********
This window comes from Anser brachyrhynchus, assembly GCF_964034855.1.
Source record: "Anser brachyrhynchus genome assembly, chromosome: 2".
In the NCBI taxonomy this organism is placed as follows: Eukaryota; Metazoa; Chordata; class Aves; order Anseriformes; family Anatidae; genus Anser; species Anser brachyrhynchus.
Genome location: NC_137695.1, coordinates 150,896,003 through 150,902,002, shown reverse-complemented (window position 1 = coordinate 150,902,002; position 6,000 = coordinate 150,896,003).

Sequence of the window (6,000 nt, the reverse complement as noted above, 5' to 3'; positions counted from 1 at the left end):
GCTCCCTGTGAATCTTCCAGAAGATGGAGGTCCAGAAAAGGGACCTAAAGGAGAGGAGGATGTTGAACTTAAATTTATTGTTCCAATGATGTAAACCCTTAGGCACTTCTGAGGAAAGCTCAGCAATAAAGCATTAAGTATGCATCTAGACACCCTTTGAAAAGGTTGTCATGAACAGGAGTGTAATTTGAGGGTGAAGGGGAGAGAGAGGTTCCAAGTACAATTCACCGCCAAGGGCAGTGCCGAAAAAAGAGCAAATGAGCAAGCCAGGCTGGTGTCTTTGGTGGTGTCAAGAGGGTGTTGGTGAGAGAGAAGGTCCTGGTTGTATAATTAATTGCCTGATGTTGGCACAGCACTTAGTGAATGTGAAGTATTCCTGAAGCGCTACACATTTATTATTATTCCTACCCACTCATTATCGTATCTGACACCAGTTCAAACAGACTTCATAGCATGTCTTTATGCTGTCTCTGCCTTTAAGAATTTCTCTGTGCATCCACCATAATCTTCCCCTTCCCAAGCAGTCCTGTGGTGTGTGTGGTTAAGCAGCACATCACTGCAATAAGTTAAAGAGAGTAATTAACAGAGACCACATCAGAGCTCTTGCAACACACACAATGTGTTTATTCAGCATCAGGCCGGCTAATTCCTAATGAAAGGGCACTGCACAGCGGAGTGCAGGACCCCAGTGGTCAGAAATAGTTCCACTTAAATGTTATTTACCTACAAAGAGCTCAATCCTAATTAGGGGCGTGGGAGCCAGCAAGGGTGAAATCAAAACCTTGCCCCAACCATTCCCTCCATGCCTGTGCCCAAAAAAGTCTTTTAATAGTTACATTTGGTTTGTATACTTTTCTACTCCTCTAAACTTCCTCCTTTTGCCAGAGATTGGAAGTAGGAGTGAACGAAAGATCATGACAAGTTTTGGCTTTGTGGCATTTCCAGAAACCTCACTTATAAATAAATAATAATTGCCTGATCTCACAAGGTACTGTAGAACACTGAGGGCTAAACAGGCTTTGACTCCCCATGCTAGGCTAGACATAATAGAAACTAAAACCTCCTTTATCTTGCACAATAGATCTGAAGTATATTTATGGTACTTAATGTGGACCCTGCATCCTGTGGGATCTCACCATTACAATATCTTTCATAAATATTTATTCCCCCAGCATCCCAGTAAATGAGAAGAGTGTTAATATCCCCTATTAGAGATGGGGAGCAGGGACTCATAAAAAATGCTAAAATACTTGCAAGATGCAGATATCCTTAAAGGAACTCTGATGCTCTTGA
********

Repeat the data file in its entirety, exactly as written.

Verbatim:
This window comes from Anser brachyrhynchus, assembly GCF_964034855.1.
Source record: "Anser brachyrhynchus genome assembly, chromosome: 2".
In the NCBI taxonomy this organism is placed as follows: Eukaryota; Metazoa; Chordata; class Aves; order Anseriformes; family Anatidae; genus Anser; species Anser brachyrhynchus.
Genome location: NC_137695.1, coordinates 150,896,003 through 150,902,002, shown reverse-complemented (window position 1 = coordinate 150,902,002; position 6,000 = coordinate 150,896,003).

Sequence of the window (6,000 nt, the reverse complement as noted above, 5' to 3'; positions counted from 1 at the left end):
GCTCCCTGTGAATCTTCCAGAAGATGGAGGTCCAGAAAAGGGACCTAAAGGAGAGGAGGATGTTGAACTTAAATTTATTGTTCCAATGATGTAAACCCTTAGGCACTTCTGAGGAAAGCTCAGCAATAAAGCATTAAGTATGCATCTAGACACCCTTTGAAAAGGTTGTCATGAACAGGAGTGTAATTTGAGGGTGAAGGGGAGAGAGAGGTTCCAAGTACAATTCACCGCCAAGGGCAGTGCCGAAAAAAGAGCAAATGAGCAAGCCAGGCTGGTGTCTTTGGTGGTGTCAAGAGGGTGTTGGTGAGAGAGAAGGTCCTGGTTGTATAATTAATTGCCTGATGTTGGCACAGCACTTAGTGAATGTGAAGTATTCCTGAAGCGCTACACATTTATTATTATTCCTACCCACTCATTATCGTATCTGACACCAGTTCAAACAGACTTCATAGCATGTCTTTATGCTGTCTCTGCCTTTAAGAATTTCTCTGTGCATCCACCATAATCTTCCCCTTCCCAAGCAGTCCTGTGGTGTGTGTGGTTAAGCAGCACATCACTGCAATAAGTTAAAGAGAGTAATTAACAGAGACCACATCAGAGCTCTTGCAACACACACAATGTGTTTATTCAGCATCAGGCCGGCTAATTCCTAATGAAAGGGCACTGCACAGCGGAGTGCAGGACCCCAGTGGTCAGAAATAGTTCCACTTAAATGTTATTTACCTACAAAGAGCTCAATCCTAATTAGGGGCGTGGGAGCCAGCAAGGGTGAAATCAAAACCTTGCCCCAACCATTCCCTCCATGCCTGTGCCCAAAAAAGTCTTTTAATAGTTACATTTGGTTTGTATACTTTTCTACTCCTCTAAACTTCCTCCTTTTGCCAGAGATTGGAAGTAGGAGTGAACGAAAGATCATGACAAGTTTTGGCTTTGTGGCATTTCCAGAAACCTCACTTATAAATAAATAATAATTGCCTGATCTCACAAGGTACTGTAGAACACTGAGGGCTAAACAGGCTTTGACTCCCCATGCTAGGCTAGACATAATAGAAACTAAAACCTCCTTTATCTTGCACAATAGATCTGAAGTATATTTATGGTACTTAATGTGGACCCTGCATCCTGTGGGATCTCACCATTACAATATCTTTCATAAATATTTATTCCCCCAGCATCCCAGTAAATGAGAAGAGTGTTAATATCCCCTATTAGAGATGGGGAGCAGGGACTCATAAAAAATGCTAAAATACTTGCAAGATGCAGATATCCTTAAAGGAACTCTGATGCTCTTGA